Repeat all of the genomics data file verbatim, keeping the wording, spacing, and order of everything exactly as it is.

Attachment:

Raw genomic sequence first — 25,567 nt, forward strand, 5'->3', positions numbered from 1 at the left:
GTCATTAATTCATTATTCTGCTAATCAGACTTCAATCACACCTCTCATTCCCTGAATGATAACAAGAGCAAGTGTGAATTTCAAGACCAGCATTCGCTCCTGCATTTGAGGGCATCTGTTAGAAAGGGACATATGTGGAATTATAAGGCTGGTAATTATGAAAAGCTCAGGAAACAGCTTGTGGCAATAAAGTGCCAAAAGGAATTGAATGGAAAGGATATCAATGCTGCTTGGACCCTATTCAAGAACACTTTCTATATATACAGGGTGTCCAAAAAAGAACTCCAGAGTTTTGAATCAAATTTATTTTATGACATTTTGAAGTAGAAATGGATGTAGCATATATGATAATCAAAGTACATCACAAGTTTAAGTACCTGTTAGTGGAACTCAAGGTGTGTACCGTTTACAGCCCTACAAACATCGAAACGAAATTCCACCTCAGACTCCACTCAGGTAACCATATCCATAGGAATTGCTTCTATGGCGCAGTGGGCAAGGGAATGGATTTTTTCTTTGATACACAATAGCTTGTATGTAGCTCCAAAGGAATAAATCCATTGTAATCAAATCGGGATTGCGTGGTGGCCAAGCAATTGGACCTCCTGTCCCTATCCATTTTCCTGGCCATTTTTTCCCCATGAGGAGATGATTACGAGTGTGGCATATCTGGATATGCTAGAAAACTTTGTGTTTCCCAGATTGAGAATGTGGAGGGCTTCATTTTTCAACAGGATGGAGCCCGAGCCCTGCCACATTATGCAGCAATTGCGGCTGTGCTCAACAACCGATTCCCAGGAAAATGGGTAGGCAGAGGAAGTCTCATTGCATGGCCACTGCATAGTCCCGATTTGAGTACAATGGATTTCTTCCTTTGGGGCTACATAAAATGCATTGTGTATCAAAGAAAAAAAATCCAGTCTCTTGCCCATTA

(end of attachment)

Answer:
Raw genomic sequence first — 25,567 nt, forward strand, 5'->3', positions numbered from 1 at the left:
GTCATTAATTCATTATTCTGCTAATCAGACTTCAATCACACCTCTCATTCCCTGAATGATAACAAGAGCAAGTGTGAATTTCAAGACCAGCATTCGCTCCTGCATTTGAGGGCATCTGTTAGAAAGGGACATATGTGGAATTATAAGGCTGGTAATTATGAAAAGCTCAGGAAACAGCTTGTGGCAATAAAGTGCCAAAAGGAATTGAATGGAAAGGATATCAATGCTGCTTGGACCCTATTCAAGAACACTTTCTATATATACAGGGTGTCCAAAAAAGAACTCCAGAGTTTTGAATCAAATTTATTTTATGACATTTTGAAGTAGAAATGGATGTAGCATATATGATAATCAAAGTACATCACAAGTTTAAGTACCTGTTAGTGGAACTCAAGGTGTGTACCGTTTACAGCCCTACAAACATCGAAACGAAATTCCACCTCAGACTCCACTCAGGTAACCATATCCATAGGAATTGCTTCTATGGCGCAGTGGGCAAGGGAATGGATTTTTTCTTTGATACACAATAGCTTGTATGTAGCTCCAAAGGAATAAATCCATTGTAATCAAATCGGGATTGCGTGGTGGCCAAGCAATTGGACCTCCTGTCCCTATCCATTTTCCTGGCCATTTTTTCCCCATGAGGAGATGATTACGAGTGTGGCATATCTGGATATGCTAGAAAACTTTGTGTTTCCCAGATTGAGAATGTGGAGGGCTTCATTTTTCAACAGGATGGAGCCCGAGCCCTGCCACATTATGCAGCAATTGCGGCTGTGCTCAACAACCGATTCCCAGGAAAATGGGTAGGCAGAGGAAGTCTCATTGCATGGCCACTGCATAGTCCCGATTTGAGTACAATGGATTTCTTCCTTTGGGGCTACATAAAATGCATTGTGTATCAAAGAAAAAAAATCCAGTCTCTTGCCCATTA